Curtain Wall Installation Underway at 82-Story, 145-Unit, 1,050-Foot Supertall 53W53, Midtown

Construction on the 53rd Street side of 53W53. All photos by Evan Bindelglass unless notedConstruction on the 53rd Street side of 53W53. All photos by Evan Bindelglass unless noted

One of New York City’s newest crop of supertalls will soon sprout above its neighbors. YIMBY recently stopped by 53W53, where curtain wall installation recently began.

Construction on the West 54th Street side of 53W53

Construction on the West 54th Street side of 53W53

Construction on the West 54th Street side of 53W53

53 West 53rd Street is a through-block site between Fifth and Sixth avenues, right next to the Museum of Modern Art. In fact, the museum, at work on an expansion project, will have space in the new residential building.

Rendering of 53W53

Rendering of 53W53

Eventually, 53W53, designed by Jean Nouvel, will rise a marketed 82 stories to 1,050 feet. Inside will be 145 condominiums designed by Thierry Despont. Hines and the Pontiac Land Group, along with Goldman Sachs, are the developers. David Penick, managing director at Hines, and Tim Flynn, vice president of design and construction at Hines, served as YIMBY’s guides during this visit to 53W53.

53W53 construction signage

53W53 construction signage

Currently, it stands about 20 stories off the ground, with nearly 30-foot-tall, triple-glazed glass panels, manufactured in Germany and assembled in Texas, in place on the floors that will house MoMA’s expansion area. In the end, there will be 5,747 glass panels on the structure.

Corner portion of the diagrid at 53W53

Corner portion of the diagrid at 53W53

A portion of 53W53's diagrid as seen from inside the building

A portion of 53W53’s diagrid as seen from inside the building

Also clearly on display is the diagrid. The building is being constructed using poured concrete, delivered to a pump on the ground floor and from there, pumped to the top. This is the first building using a diagrid to this scale in poured concrete.

Concrete pump on the ground floor of 53W53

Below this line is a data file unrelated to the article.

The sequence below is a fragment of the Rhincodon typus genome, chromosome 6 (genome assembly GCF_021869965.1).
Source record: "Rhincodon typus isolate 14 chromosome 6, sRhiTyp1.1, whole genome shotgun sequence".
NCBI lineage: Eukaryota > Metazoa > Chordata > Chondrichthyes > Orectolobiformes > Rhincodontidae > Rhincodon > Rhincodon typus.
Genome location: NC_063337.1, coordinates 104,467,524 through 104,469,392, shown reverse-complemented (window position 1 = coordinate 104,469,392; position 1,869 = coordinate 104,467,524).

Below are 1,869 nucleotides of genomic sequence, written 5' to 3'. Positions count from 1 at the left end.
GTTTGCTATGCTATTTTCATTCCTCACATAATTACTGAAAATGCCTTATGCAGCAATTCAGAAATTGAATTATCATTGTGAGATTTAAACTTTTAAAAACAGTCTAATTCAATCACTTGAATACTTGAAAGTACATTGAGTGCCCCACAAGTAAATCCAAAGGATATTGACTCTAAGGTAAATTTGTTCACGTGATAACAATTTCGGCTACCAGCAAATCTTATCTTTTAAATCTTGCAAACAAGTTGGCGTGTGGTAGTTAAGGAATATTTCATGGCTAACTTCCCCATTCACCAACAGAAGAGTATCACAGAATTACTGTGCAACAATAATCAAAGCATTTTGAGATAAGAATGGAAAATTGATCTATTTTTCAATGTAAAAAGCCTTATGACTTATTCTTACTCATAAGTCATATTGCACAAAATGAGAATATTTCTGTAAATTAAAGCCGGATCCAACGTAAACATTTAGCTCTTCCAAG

Concrete pump on the ground floor of 53W53

Concrete pump on the ground floor of 53W53

Concrete spout at the top of 53W53

Concrete spout at the top of 53W53

Forms for the concrete of the 21st floor of 53W53

Forms for the concrete of the 21st floor of 53W53

Of course, there are also steel cables in the diagrid, but so many that they have to be tied together at massive metal nodes. One already installed on the sixth floor weighs 12,4000 pounds.

Steel cable node as it is installed on the sixth floor of 53W53. Photo by Giles Ashford

Steel cable node as it is installed on the sixth floor of 53W53. Photo by Giles Ashford

The one that will join these cables will weigh 5,200 pounds. The building will end up with 31 nodes.

Pre-joined cables at 53W53

Pre-joined cables at 53W53

Pre-joined cables at 53W53

At the top, the view is starting to get impressive. Clearly visible to north-northeast are 9 West 57th Street, the Sherry-Netherland hotel, the GM Building, 432 Park Avenue, and the former Sony Tower. That view is unlikely to be obstructed in the foreseeable future.

View from the top of 53W53

View from the top of 53W53

View from the top of 53W53

View from the top of 53W53

Penick and Flynn also pointed out these yellow temporary cages that are constructed at the top of the building.

Construction cages at 53W53

Construction cages at 53W53

The Department of Buildings requires sidewalk sheds to protect people on the ground, but they said this kind of caging provides greater protection when buildings of this scale are under construction.

We also got a peek at the swimming pool on what is marketed as the 12th floor.

Swimming pool under construction at 53W53

Swimming pool under construction at 53W53

Rendering of the lap pool at 53W53

Rendering of the lap pool at 53W53

Many buildings, whether they be hotels or residential structures, often put their pools underground to allow more space for occupants above. Situated across from Black Rock (the CBS Building at 51 West 52nd Street), the atmosphere will be a little different here.

View through the diagrid of 53W53

View through the diagrid of 53W53

Construction is progressing at about a floor a week. Completion is expected in the fall of 2018.

Rendering of 53W53

Rendering of 53W53

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5 Comments on "Curtain Wall Installation Underway at 82-Story, 145-Unit, 1,050-Foot Supertall 53W53, Midtown"

  1. Who’s the builder?

  2. The 82-story tower made in USA, and materials come from United States of America all the same.

  3. another David comment!

  4. GM is General Motors Building, a famous 50 story white stoned slub on Fifth Ave, Black Rock, is nickname of 38 story Eero Saarinen Black granite sculpted tower on 6th Ave and 53rd. And developer name for this Jean Nouvel’s 82 story is a consortium of Hines and another 2 firms, see above in the beginning of this article. Also, former design before approved was 1250 feet, and still 82 story, but it was slashed, since being too tall, happened before even before supertall 432 park and One57 were built. Now this a fifth/forth supertall in this area, if we count Stern’s 950 feet 65 story 200 Central Park West in the list of supertall(984 feet and up). Here, floor 12 is actually just above MoMa extension of 6 floors. So, it’s probably 76 constructed floors or even less. Like 432 park, marketing as 96 floors, while actually have 88 built, or 75 story One57, marketing as 90 floors, same happened with other tall buildings nearby, TWC, Random House, Trump Tower, even Downtown 30 Park Place, marketing as 82 story, while have 68 actually build floors, or WTC, 104 story, while count actually built floors as 78.

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